The theoretical basis of these methods is the Koksma-Hlawka inequality, which gives a "deterministic" upper bound for the absolute value of the error, when an integral is approximated by the average value of the integrand evaluated on a sequence of "deterministic" vectors {q(n)}, n=1,2,... . The error of this approximation is bounded by a product of two terms; the first term is the variation of the integrand, which measures the "smoothness" of it, and the second term is the discrepancy of the underlying number sequence q(n), which measures the deviation of that sequence from the "perfect" sequence which would be distributed as evenly as possible in the unit cube.

We wish not to go into technical definitions, but you are probably not happy with this vague description of the "perfect" sequence!

To elaborate on this point, consider the unit interval [0,1]. Suppose you have N numbers, q(1),...,q(N), in this interval, and you want to know how to determine the discrepancy of these numbers, i.e., their deviation from the "perfect" sequence. Choose any number, x, from the interval and consider the sub-interval [0,x). How many of your N numbers should lie in this sub-interval, if you want to claim that your numbers are perfectly evenly distributed? If x were equal to 1/2, then a "perfect sequence" would have exactly N/2 terms of its first N terms lying in the first half of the interval. In general, for any x, the perfect sequence would have x*N of its first N terms lying in the sub-interval [0,x).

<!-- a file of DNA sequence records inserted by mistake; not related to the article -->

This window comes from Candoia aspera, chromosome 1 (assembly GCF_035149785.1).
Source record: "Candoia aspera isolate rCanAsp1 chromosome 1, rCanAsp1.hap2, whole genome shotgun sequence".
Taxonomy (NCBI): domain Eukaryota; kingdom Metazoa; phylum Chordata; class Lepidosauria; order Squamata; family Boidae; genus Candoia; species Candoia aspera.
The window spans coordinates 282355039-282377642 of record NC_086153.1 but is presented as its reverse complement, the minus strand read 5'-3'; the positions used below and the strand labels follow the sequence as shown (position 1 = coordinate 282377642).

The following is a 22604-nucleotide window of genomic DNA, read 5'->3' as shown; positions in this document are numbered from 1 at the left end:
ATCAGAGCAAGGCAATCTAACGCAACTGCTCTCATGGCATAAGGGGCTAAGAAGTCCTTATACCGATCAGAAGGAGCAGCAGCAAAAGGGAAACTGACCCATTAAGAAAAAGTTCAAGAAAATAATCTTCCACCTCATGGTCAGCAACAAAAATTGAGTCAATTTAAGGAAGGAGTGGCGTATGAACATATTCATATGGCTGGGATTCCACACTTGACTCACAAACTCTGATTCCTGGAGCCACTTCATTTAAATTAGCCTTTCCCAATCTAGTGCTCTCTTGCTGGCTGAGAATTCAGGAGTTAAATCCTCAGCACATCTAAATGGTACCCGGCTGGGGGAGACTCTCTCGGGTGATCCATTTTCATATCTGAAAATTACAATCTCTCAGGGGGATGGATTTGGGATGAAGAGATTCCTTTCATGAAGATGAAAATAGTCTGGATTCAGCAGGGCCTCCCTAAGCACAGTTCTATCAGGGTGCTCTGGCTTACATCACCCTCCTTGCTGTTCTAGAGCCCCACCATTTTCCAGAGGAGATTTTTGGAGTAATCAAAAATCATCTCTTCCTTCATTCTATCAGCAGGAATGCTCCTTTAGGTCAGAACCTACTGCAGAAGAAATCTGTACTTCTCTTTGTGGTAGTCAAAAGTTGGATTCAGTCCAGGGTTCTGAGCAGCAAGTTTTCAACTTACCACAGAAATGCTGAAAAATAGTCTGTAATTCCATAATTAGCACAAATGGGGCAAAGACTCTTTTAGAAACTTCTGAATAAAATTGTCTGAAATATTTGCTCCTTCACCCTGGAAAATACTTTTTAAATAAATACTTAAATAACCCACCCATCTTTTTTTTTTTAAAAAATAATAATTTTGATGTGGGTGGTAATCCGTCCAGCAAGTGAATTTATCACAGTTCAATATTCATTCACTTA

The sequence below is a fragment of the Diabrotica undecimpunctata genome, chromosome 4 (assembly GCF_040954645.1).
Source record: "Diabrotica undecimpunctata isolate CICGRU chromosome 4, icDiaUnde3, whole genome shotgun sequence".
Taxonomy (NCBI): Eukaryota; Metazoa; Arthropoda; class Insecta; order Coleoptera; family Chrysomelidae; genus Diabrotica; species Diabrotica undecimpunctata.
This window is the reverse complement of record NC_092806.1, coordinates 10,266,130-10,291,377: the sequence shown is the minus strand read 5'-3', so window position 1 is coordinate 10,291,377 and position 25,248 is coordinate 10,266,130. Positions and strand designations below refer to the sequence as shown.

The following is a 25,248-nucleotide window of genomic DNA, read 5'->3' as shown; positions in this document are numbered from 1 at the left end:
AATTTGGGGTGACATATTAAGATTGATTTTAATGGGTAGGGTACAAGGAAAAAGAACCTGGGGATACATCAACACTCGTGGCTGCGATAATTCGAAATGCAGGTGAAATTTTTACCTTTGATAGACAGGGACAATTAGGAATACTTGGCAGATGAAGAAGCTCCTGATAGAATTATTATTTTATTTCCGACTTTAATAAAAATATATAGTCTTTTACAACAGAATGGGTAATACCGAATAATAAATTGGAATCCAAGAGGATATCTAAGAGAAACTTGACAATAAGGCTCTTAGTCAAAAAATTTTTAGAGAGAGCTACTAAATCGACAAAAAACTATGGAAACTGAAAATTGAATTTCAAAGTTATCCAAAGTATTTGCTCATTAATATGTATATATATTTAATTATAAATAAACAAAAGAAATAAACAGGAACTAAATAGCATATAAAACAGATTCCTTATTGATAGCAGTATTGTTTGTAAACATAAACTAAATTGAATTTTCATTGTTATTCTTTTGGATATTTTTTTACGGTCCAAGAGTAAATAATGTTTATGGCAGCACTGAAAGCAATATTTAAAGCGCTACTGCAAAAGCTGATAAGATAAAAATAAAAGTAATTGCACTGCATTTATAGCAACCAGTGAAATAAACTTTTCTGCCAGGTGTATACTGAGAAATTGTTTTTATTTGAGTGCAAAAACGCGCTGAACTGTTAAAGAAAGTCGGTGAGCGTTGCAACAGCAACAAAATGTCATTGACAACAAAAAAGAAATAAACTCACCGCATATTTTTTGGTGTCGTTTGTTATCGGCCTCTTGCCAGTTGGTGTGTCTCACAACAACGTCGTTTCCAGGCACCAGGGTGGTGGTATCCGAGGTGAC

Thus, if we count the number of q(i)'s that actually lie in this subinterval and then take its difference from x*N, we will have an idea of the deviation of our numbers from the perfect distribution. If we take the absolute value of this difference, divide it by N, and then find the greatest such number as x takes values between 0 and 1, we finally obtain the discrepancy of our numbers, q(1),...,q(N). The challenge is to find sequences with the smallest possible discrepancy. such sequences are called "low-discrepancy" sequences.

Some of the classical low-discrepancy sequences are the van der Corput, Halton, Sobol, Faure and Niederreiter sequences, named after their inventors. The discrepancy of these sequences satisfies O((log N)^s /N) where s is the dimension of the numbers (vectors) you generate. The following Mathematica code generates the van der Corput sequence in any base b. These numbers are one-dimensional numbers, i.e., numbers in [0,1).

  vanderCorput[n_Integer, b_Integer] :=
         digitexp = Reverse[IntegerDigits[n, b]];
           Inner[((#1*b^(-#2)))&, digitexp, Range[Length[digitexp]]]    ];

Here are the first 15 van der Corput numbers in base 2:

  1/2, 1/4, 3/4, 1/8, 5/8, 3/8, 7/8, 1/16, 9/16, 5/16, 
   13/16, 3/16, 11/16, 7/16, 15/16

And here are the first 15 van der Corput numbers in base 3:

  1/3, 2/3, 1/9, 4/9, 7/9, 2/9, 5/9, 8/9, 1/27, 10/27, 
   19/27, 4/27, 13/27, 22/27, 7/27